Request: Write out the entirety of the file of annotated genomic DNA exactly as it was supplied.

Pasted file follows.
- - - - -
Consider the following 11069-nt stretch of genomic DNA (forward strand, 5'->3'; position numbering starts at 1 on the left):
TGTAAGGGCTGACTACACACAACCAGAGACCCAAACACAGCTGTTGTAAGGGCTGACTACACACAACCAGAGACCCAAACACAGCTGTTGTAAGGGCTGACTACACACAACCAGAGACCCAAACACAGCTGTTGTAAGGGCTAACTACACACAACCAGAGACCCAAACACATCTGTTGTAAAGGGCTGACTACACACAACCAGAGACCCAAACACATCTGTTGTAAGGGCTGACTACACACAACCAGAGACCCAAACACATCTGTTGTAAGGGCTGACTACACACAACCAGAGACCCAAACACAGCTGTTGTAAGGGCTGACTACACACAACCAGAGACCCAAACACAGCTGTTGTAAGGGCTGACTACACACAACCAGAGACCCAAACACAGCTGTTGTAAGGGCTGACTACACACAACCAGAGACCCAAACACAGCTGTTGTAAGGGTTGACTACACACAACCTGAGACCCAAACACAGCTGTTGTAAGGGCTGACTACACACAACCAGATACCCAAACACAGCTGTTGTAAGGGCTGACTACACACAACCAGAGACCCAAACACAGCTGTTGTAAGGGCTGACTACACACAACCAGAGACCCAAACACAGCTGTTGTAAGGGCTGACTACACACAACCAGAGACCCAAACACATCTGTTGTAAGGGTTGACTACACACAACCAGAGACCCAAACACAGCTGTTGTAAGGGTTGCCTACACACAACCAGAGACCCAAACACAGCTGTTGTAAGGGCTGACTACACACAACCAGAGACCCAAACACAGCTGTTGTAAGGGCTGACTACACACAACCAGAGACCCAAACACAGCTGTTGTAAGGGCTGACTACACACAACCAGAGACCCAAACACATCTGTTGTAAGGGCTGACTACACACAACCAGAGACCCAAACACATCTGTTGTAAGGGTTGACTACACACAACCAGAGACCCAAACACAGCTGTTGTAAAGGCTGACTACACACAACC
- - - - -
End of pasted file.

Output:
Consider the following 11069-nt stretch of genomic DNA (forward strand, 5'->3'; position numbering starts at 1 on the left):
TGTAAGGGCTGACTACACACAACCAGAGACCCAAACACAGCTGTTGTAAGGGCTGACTACACACAACCAGAGACCCAAACACAGCTGTTGTAAGGGCTGACTACACACAACCAGAGACCCAAACACAGCTGTTGTAAGGGCTAACTACACACAACCAGAGACCCAAACACATCTGTTGTAAAGGGCTGACTACACACAACCAGAGACCCAAACACATCTGTTGTAAGGGCTGACTACACACAACCAGAGACCCAAACACATCTGTTGTAAGGGCTGACTACACACAACCAGAGACCCAAACACAGCTGTTGTAAGGGCTGACTACACACAACCAGAGACCCAAACACAGCTGTTGTAAGGGCTGACTACACACAACCAGAGACCCAAACACAGCTGTTGTAAGGGCTGACTACACACAACCAGAGACCCAAACACAGCTGTTGTAAGGGTTGACTACACACAACCTGAGACCCAAACACAGCTGTTGTAAGGGCTGACTACACACAACCAGATACCCAAACACAGCTGTTGTAAGGGCTGACTACACACAACCAGAGACCCAAACACAGCTGTTGTAAGGGCTGACTACACACAACCAGAGACCCAAACACAGCTGTTGTAAGGGCTGACTACACACAACCAGAGACCCAAACACATCTGTTGTAAGGGTTGACTACACACAACCAGAGACCCAAACACAGCTGTTGTAAGGGTTGCCTACACACAACCAGAGACCCAAACACAGCTGTTGTAAGGGCTGACTACACACAACCAGAGACCCAAACACAGCTGTTGTAAGGGCTGACTACACACAACCAGAGACCCAAACACAGCTGTTGTAAGGGCTGACTACACACAACCAGAGACCCAAACACATCTGTTGTAAGGGCTGACTACACACAACCAGAGACCCAAACACATCTGTTGTAAGGGTTGACTACACACAACCAGAGACCCAAACACAGCTGTTGTAAAGGCTGACTACACACAACC